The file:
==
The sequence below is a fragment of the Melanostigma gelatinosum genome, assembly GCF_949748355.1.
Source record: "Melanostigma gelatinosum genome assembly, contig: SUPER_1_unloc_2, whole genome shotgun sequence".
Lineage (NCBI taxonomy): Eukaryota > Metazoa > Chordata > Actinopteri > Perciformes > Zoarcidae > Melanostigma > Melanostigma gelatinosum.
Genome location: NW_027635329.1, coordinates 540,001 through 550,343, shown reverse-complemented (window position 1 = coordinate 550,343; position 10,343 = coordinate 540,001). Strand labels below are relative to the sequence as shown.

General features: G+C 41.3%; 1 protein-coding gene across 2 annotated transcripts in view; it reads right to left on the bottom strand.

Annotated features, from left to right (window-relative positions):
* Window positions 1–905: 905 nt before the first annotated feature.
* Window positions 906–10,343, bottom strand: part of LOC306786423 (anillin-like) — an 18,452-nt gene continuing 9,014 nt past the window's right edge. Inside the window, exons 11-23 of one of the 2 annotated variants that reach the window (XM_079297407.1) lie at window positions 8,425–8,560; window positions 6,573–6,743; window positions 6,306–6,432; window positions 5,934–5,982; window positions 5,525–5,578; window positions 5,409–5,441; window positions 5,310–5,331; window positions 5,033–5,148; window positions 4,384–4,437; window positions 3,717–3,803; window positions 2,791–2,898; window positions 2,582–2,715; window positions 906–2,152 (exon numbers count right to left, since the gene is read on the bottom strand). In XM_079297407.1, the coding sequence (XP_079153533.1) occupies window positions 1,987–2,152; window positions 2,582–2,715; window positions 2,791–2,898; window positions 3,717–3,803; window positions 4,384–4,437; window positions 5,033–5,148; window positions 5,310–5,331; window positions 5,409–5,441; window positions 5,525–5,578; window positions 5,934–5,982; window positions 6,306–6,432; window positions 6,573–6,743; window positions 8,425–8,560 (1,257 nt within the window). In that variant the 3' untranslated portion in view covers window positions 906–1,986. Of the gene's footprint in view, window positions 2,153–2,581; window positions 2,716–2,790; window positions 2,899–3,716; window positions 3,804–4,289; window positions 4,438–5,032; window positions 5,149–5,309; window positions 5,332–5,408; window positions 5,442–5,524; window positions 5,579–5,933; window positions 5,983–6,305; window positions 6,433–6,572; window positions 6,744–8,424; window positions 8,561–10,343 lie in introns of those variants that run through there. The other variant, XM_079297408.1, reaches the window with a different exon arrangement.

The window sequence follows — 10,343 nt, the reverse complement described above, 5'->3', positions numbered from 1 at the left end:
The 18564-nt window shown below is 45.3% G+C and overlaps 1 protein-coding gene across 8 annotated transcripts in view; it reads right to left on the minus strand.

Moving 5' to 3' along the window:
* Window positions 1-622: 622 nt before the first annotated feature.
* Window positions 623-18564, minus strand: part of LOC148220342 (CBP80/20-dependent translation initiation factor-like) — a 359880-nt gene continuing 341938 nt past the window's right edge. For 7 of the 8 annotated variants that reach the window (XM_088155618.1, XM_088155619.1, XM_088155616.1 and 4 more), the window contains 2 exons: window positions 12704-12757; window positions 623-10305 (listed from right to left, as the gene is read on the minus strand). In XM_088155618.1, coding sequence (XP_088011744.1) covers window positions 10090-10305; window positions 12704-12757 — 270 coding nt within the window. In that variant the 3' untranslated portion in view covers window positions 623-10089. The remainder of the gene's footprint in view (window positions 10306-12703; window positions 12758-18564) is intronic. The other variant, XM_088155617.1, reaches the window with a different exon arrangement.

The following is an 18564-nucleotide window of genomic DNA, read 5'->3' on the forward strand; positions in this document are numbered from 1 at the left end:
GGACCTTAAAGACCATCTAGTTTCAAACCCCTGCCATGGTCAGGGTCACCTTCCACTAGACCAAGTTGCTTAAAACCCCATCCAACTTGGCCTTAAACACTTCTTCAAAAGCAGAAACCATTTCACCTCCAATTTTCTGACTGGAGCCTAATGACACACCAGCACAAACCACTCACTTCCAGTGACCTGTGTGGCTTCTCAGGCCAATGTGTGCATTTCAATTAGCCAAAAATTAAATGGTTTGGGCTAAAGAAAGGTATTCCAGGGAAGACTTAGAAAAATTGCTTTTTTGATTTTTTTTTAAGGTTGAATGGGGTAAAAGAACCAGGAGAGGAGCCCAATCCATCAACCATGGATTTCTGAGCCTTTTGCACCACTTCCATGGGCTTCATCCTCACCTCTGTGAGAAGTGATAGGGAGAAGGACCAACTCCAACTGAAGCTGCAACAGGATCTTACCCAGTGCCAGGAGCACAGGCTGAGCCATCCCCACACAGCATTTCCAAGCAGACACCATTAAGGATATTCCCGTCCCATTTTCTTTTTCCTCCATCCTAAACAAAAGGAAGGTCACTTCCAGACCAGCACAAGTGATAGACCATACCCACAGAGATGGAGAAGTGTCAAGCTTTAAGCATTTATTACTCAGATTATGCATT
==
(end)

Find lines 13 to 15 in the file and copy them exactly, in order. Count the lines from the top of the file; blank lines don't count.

* Window positions 623-18564, minus strand: part of LOC148220342 (CBP80/20-dependent translation initiation factor-like) — a 359880-nt gene continuing 341938 nt past the window's right edge. For 7 of the 8 annotated variants that reach the window (XM_088155618.1, XM_088155619.1, XM_088155616.1 and 4 more), the window contains 2 exons: window positions 12704-12757; window positions 623-10305 (listed from right to left, as the gene is read on the minus strand). In XM_088155618.1, coding sequence (XP_088011744.1) covers window positions 10090-10305; window positions 12704-12757 — 270 coding nt within the window. In that variant the 3' untranslated portion in view covers window positions 623-10089. The remainder of the gene's footprint in view (window positions 10306-12703; window positions 12758-18564) is intronic. The other variant, XM_088155617.1, reaches the window with a different exon arrangement.

The following is an 18564-nucleotide window of genomic DNA, read 5'->3' on the forward strand; positions in this document are numbered from 1 at the left end:
GGACCTTAAAGACCATCTAGTTTCAAACCCCTGCCATGGTCAGGGTCACCTTCCACTAGACCAAGTTGCTTAAAACCCCATCCAACTTGGCCTTAAACACTTCTTCAAAAGCAGAAACCATTTCACCTCCAATTTTCTGACTGGAGCCTAATGACACACCAGCACAAACCACTCACTTCCAGTGACCTGTGTGGCTTCTCAGGCCAATGTGTGCATTTCAATTAGCCAAAAATTAAATGGTTTGGGCTAAAGAAAGGTATTCCAGGGAAGACTTAGAAAAATTGCTTTTTTGATTTTTTTTTAAGGTTGAATGGGGTAAAAGAACCAGGAGAGGAGCCCAATCCATCAACCATGGATTTCTGAGCCTTTTGCACCACTTCCATGGGCTTCATCCTCACCTCTGTGAGAAGTGATAGGGAGAAGGACCAACTCCAACTGAAGCTGCAACAGGATCTTACCCAGTGCCAGGAGCACAGGCTGAGCCATCCCCACACAGCATTTCCAAGCAGACACCATTAAGGATATTCCCGTCCCATTTTCTTTTTCCTCCATCCTAAACAAAAGGAAGGTCACTTCCAGACCAGCACAAGTGATAGACCATACCCACAGAGATGGAGAAGTGTCAAGCTTTAAGCATTTATTACTCAGATTATGCATT